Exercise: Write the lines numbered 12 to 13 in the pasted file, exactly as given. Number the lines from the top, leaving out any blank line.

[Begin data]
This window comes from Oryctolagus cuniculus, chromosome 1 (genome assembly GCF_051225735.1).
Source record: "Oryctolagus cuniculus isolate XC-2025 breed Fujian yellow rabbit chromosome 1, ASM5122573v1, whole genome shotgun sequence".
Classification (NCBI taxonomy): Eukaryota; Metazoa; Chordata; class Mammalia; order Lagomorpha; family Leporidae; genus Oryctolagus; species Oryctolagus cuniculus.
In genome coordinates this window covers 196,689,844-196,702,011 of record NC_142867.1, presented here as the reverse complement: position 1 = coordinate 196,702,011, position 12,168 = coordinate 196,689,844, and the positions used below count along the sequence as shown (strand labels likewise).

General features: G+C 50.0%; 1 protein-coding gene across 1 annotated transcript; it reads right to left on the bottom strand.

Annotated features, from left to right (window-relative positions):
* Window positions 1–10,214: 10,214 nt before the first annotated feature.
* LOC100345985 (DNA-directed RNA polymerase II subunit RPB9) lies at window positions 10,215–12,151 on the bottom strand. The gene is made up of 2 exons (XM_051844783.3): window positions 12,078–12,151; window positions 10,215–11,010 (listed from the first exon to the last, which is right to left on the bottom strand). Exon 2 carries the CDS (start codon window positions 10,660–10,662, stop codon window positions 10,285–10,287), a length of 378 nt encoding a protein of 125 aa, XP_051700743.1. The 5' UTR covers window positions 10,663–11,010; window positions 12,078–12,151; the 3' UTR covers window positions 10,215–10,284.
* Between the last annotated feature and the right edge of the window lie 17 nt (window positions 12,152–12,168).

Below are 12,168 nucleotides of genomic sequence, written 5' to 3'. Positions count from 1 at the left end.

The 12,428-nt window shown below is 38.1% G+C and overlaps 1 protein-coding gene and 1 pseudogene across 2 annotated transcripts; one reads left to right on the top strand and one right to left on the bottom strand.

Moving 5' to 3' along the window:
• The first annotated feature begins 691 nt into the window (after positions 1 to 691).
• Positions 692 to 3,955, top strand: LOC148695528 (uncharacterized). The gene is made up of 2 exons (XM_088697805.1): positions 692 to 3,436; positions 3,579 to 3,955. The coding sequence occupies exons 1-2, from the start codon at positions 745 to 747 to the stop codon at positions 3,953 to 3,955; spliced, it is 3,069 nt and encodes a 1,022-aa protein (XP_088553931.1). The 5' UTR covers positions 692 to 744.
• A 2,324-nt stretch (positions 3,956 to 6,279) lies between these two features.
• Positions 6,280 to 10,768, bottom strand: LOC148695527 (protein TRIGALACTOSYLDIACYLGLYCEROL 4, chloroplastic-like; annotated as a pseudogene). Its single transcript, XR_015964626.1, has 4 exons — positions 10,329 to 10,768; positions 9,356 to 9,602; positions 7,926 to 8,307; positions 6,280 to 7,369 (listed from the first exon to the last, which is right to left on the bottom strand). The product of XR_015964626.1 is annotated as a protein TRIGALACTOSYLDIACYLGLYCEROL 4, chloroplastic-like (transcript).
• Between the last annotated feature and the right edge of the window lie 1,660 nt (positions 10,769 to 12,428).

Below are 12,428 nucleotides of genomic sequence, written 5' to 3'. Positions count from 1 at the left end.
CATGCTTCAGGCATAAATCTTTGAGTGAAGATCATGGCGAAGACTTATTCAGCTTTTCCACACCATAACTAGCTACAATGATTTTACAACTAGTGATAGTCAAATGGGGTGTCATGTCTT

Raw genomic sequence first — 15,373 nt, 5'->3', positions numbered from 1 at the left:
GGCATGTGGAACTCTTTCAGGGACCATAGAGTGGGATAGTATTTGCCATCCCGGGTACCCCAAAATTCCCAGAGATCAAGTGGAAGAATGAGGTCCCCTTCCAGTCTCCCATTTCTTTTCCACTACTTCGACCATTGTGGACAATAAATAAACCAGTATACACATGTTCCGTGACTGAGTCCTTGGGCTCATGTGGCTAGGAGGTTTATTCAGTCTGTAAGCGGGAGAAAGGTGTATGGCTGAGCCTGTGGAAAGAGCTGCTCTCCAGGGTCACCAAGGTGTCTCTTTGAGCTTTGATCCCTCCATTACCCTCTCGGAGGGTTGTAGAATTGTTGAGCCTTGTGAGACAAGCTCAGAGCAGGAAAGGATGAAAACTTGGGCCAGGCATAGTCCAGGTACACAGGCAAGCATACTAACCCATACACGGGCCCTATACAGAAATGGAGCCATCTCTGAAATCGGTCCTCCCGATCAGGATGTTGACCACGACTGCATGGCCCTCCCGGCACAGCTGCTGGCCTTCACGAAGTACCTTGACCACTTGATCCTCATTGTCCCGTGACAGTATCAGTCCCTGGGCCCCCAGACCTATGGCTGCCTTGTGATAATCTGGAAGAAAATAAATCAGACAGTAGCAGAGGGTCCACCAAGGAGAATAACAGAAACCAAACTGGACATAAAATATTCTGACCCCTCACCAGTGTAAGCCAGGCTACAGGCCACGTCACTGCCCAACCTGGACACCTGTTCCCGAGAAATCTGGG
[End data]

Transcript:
Moving 5' to 3' along the window:
• The first annotated feature begins 691 nt into the window (after positions 1 to 691).